For Good or Evil
Rev. Dr. Donna Giver-Johnston
January 28, 2018
What comes to your mind when I say the word Devil?
A mythical creature dressed in red with horns and hooves and holding a pitchfork?
A fallen angel--banished from heaven--whose demons roam the earth to stir up no good
A bad angel sitting on your shoulder opposite the good angel tempting you to sin, so when you mess up, you can say, “The devil made me do it.”
A force of evil that you cannot see, but know its destructive work
Whether or not you have an image of the devil, we know that it is the opposite of good. Another word for devil is Satan, which means adversary, one who obstructs the good or opposes God.
Since the beginning of time, there has been a conflict between the power of evil associated with Satan and the power of good associated with God. We see this conflict played out in the Bible:
Adam and Eve are tempted by the serpent to disobey God; they do and are banished.
Satan tempts Job to curse God for all of his sufferings; but Job stays true to God.
In the New Testament, the word devil appears over 30 times.
In the Parable of the Sheep and Goats, Jesus says that those who follow Jesus and his ways will be received into the kingdom of heaven. But those who follow Satan and his evil ways will be punished on judgment day--banished to the eternal fires of hell.
Now I must admit that I don’t talk much about Satan and the Devil. My family did not talk about it; the church I was raised in did not talk about it; when they did it was scary. So honestly, I have avoided preaching about it. But, from the Bible we see that the devil is real and it is evil...and not something that will go away if we ignore it. Instead, if we do, there is an eternal price to pay. Lately, I have realized that if we don’t have a concept of the devil or evil, then we tend to give God all of the credit for good things in the world and all the blame for the bad things in the world. And I don’t think that is right, nor is it helpful. So, let’s together take a closer look at the devil…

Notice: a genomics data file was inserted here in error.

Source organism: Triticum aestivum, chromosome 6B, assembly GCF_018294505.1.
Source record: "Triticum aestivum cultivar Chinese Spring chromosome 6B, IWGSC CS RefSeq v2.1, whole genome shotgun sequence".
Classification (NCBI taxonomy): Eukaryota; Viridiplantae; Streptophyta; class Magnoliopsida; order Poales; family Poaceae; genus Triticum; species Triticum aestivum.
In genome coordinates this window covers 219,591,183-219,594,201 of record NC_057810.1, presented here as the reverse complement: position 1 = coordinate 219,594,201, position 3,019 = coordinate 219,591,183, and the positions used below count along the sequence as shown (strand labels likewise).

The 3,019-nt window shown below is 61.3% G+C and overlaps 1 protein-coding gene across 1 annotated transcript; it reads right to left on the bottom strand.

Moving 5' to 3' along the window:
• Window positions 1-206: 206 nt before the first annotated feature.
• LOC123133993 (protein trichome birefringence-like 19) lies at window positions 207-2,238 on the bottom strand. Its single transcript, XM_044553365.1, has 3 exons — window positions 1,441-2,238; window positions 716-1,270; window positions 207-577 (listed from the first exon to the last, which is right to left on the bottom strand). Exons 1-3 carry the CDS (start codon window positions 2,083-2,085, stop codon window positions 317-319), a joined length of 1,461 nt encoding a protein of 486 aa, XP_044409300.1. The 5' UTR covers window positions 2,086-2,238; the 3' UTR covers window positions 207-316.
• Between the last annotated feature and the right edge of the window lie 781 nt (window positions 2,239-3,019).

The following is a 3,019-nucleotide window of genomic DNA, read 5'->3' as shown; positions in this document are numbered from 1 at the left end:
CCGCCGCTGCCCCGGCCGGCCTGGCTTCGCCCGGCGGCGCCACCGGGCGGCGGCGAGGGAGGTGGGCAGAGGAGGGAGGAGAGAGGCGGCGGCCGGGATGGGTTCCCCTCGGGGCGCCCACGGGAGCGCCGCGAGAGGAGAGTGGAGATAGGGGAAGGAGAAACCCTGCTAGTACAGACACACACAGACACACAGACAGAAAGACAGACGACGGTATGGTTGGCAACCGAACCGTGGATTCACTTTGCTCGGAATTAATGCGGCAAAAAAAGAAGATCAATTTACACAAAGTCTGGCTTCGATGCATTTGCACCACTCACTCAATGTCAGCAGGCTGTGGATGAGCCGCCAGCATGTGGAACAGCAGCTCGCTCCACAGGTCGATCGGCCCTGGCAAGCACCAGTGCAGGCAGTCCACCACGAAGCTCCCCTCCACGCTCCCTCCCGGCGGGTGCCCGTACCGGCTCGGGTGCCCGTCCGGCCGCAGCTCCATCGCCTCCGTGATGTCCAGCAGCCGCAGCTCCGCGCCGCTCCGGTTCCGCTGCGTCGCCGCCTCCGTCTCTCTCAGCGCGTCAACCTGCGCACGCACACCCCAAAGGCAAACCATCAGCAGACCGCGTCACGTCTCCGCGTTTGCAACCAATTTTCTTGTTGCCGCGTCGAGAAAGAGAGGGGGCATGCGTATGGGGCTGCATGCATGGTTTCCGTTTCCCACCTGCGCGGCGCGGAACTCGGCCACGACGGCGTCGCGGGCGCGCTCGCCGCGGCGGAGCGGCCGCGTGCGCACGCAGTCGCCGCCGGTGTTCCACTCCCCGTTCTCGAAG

Jesus encounters the devil in the first chapter of the gospel of Mark. As soon as he is baptized and reminded that God loves him, he is driven into the wilderness where he is tempted by the devil. He resists the temptation and twarts the devil; but the devil does not die.
In our reading for today, Jesus encounters the devil, the evil one, but in a different form--it is in the body of a man. A man with an unclean spirit, the text says. The Greek word is akath’artos, meaning impure, morally corrupt, possessed by demons. This illustrates the reality of evil--it gives it a shape and a sound. The devil can possess a person, live in him, tempt him to do that which he knows is wrong, change him, slowly, into someone who is capable of evil, so that he can still recognize that which is good, but just cannot seem to do it. That’s the man Jesus finds in the synagogue. He is possessed by demons, and yet he can still recognize the good. In fact, he is the one who calls out to Jesus: “I know who you are, the Holy One of God. Have you come to destroy us?” Jesus says, “Come out of him.” And the unclean spirit came out of him.
I recognize that talk of evil and demons and unclean spirits might be biblical, but it is not spoken of much in our world today. In fact, I admit, it sounds a little nutty. However, reading the daily news renders it difficult to deny that darkness and evil are pervasive and requires nothing less than God's intervention to bring light and goodness.
Consider the news headlines from this past week:
The Lupins kept their 13 children chained to their beds, for years depriving them of food and education, and living.
Dr. Larry Nassar subjected hundreds of young girl gymnasts to sexual abuse
ISIS orchestrated a suicide bomb attack on a cultural center in Afghanistan’s capital, that left 41 people dead and 84 people injured.